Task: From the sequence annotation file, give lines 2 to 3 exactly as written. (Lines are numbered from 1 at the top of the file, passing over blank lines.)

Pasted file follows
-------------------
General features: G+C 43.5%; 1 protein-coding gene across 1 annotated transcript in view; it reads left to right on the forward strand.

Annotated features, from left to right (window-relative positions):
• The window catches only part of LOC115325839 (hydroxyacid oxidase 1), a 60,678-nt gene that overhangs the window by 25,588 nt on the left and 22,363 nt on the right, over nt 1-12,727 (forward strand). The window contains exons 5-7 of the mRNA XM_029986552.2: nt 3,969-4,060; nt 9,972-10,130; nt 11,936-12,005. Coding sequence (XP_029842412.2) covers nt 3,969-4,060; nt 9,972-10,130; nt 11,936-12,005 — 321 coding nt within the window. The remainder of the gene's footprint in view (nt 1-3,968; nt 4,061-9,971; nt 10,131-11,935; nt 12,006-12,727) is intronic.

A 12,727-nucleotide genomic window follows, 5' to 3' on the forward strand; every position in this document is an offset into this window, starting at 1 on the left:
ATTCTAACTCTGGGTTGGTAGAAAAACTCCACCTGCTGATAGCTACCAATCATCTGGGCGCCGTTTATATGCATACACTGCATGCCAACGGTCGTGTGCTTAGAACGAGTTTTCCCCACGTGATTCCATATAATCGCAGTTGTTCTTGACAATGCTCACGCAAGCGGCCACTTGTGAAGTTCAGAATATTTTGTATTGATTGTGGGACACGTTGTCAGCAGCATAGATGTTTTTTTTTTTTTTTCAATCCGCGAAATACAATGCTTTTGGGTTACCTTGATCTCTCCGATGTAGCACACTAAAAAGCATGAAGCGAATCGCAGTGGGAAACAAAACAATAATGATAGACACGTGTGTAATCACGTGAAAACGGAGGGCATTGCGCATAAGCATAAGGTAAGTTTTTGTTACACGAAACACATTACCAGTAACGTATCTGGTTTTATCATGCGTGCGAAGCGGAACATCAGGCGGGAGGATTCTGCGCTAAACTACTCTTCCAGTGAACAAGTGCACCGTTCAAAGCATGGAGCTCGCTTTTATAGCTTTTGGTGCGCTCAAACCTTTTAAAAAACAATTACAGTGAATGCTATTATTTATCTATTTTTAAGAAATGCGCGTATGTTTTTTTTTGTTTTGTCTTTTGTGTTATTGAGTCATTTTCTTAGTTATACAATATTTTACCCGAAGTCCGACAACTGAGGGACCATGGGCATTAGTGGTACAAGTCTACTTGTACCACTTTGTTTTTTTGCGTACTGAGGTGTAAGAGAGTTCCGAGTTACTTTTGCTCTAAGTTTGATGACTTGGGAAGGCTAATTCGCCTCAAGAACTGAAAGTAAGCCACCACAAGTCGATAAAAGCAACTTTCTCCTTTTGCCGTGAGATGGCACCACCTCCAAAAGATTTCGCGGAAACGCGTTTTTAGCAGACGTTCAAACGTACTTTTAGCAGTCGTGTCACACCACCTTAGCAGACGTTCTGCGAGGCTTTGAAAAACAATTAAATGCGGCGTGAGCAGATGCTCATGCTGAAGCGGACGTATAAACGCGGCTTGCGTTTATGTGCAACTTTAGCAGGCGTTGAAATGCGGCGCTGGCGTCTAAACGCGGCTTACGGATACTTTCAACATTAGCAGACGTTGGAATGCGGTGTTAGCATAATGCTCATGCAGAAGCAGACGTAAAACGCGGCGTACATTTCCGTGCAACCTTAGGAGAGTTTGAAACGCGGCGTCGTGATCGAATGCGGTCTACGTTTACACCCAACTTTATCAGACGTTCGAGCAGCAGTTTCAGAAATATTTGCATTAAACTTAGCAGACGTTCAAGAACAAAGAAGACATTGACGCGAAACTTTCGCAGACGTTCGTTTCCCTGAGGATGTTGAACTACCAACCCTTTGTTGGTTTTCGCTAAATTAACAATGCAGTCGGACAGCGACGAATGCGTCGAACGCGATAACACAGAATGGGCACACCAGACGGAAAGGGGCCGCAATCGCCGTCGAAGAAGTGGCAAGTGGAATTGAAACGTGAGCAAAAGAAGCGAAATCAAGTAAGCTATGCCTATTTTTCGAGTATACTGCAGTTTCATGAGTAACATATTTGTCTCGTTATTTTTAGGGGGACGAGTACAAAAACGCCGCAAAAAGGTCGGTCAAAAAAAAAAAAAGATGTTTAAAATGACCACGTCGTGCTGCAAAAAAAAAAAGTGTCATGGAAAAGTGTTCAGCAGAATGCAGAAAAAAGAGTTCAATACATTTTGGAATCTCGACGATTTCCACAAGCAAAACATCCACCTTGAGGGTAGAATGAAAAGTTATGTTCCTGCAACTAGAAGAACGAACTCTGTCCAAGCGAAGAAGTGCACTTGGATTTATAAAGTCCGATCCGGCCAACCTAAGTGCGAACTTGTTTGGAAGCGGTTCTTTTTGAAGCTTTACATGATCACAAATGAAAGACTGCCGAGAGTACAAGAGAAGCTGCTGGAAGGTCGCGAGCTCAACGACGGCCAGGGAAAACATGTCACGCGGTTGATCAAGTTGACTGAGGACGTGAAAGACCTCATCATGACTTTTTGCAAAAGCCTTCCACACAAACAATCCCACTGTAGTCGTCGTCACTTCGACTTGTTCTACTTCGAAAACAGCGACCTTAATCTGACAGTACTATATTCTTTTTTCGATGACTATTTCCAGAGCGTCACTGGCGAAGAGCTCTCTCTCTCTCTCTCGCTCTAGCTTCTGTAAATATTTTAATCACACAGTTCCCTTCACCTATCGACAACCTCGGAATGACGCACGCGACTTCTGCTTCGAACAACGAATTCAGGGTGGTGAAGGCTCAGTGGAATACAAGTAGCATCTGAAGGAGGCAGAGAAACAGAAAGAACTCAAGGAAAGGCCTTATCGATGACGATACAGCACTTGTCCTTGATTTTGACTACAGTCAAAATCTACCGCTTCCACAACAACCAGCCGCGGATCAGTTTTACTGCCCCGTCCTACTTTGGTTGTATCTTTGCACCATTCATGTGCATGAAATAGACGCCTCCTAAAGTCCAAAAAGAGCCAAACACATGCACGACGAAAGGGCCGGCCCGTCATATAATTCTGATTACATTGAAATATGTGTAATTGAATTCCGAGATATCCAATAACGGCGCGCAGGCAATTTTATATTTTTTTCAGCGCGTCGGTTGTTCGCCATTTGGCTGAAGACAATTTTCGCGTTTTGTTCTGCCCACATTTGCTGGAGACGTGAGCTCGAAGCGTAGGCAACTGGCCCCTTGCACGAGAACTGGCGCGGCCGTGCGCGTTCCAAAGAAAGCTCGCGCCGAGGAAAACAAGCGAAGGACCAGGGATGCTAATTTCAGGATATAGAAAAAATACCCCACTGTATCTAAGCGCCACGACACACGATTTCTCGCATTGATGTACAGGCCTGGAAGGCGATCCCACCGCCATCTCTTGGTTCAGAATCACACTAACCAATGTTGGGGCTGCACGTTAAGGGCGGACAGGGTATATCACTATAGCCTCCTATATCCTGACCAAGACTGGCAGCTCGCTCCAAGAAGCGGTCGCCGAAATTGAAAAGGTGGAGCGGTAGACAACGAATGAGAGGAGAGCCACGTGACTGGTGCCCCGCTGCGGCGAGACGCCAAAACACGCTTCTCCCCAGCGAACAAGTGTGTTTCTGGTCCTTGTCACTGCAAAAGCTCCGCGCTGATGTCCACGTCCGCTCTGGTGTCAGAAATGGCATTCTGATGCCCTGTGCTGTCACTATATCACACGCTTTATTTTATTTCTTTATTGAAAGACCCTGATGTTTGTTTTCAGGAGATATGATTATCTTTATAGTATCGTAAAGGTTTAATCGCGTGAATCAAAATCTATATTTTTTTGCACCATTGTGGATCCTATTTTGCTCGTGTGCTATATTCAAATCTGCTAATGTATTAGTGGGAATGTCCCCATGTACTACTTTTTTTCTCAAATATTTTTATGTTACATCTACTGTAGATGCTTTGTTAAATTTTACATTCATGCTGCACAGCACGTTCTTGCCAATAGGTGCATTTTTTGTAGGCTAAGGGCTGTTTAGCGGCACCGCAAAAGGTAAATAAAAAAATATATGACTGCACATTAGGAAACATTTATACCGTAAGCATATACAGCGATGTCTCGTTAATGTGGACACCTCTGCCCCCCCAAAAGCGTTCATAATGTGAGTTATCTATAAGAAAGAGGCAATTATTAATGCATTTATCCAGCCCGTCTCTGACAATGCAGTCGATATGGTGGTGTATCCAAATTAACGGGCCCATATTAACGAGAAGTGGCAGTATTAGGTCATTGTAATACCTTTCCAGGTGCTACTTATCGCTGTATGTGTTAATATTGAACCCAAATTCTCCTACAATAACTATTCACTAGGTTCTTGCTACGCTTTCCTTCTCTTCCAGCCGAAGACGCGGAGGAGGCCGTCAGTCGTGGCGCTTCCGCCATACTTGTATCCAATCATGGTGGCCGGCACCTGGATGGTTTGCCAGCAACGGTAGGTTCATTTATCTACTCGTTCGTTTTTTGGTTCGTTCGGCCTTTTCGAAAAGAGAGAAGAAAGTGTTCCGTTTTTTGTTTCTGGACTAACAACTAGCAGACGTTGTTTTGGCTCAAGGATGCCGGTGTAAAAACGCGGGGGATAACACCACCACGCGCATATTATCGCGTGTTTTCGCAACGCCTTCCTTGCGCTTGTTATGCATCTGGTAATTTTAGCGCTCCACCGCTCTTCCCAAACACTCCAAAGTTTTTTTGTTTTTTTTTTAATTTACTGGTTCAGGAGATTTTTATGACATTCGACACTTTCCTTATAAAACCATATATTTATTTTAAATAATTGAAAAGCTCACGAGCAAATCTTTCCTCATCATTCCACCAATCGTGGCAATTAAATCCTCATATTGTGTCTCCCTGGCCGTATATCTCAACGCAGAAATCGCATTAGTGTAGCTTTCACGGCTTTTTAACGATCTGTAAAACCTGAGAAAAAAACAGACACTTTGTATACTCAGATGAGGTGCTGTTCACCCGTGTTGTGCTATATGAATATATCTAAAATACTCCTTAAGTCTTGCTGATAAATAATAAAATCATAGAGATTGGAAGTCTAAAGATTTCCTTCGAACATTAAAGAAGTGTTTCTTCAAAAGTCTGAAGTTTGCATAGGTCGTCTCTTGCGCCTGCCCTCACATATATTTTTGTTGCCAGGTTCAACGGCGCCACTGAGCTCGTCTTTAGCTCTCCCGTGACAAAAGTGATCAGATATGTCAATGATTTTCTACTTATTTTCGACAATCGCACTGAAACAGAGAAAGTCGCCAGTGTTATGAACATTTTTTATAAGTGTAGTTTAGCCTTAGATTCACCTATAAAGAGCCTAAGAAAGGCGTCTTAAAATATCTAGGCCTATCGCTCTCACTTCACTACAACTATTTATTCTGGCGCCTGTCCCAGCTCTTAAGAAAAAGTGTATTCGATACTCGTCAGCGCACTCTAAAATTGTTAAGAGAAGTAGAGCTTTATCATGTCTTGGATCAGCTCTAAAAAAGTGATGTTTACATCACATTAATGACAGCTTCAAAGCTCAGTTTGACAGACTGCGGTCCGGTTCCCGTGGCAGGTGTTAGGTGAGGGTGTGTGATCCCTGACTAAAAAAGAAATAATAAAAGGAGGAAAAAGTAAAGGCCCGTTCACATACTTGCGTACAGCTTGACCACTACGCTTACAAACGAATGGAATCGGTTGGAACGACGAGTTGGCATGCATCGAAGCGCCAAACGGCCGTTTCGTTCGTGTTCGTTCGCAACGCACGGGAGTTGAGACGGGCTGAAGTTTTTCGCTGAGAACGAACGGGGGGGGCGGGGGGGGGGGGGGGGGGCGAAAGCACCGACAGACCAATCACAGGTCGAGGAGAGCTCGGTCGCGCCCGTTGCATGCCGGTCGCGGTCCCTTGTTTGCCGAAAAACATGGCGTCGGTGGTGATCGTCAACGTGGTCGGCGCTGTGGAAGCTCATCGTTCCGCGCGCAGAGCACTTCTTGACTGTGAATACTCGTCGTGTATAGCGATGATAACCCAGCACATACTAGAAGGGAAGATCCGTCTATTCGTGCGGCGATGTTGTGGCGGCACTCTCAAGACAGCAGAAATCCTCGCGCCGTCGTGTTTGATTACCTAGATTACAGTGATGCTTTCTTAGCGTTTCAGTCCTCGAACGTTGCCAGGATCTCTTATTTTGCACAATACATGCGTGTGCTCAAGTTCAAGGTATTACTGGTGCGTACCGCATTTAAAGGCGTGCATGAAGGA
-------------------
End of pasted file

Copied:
Annotated features, from left to right (window-relative positions):
• The window catches only part of LOC115325839 (hydroxyacid oxidase 1), a 60,678-nt gene that overhangs the window by 25,588 nt on the left and 22,363 nt on the right, over nt 1-12,727 (forward strand). The window contains exons 5-7 of the mRNA XM_029986552.2: nt 3,969-4,060; nt 9,972-10,130; nt 11,936-12,005. Coding sequence (XP_029842412.2) covers nt 3,969-4,060; nt 9,972-10,130; nt 11,936-12,005 — 321 coding nt within the window. The remainder of the gene's footprint in view (nt 1-3,968; nt 4,061-9,971; nt 10,131-11,935; nt 12,006-12,727) is intronic.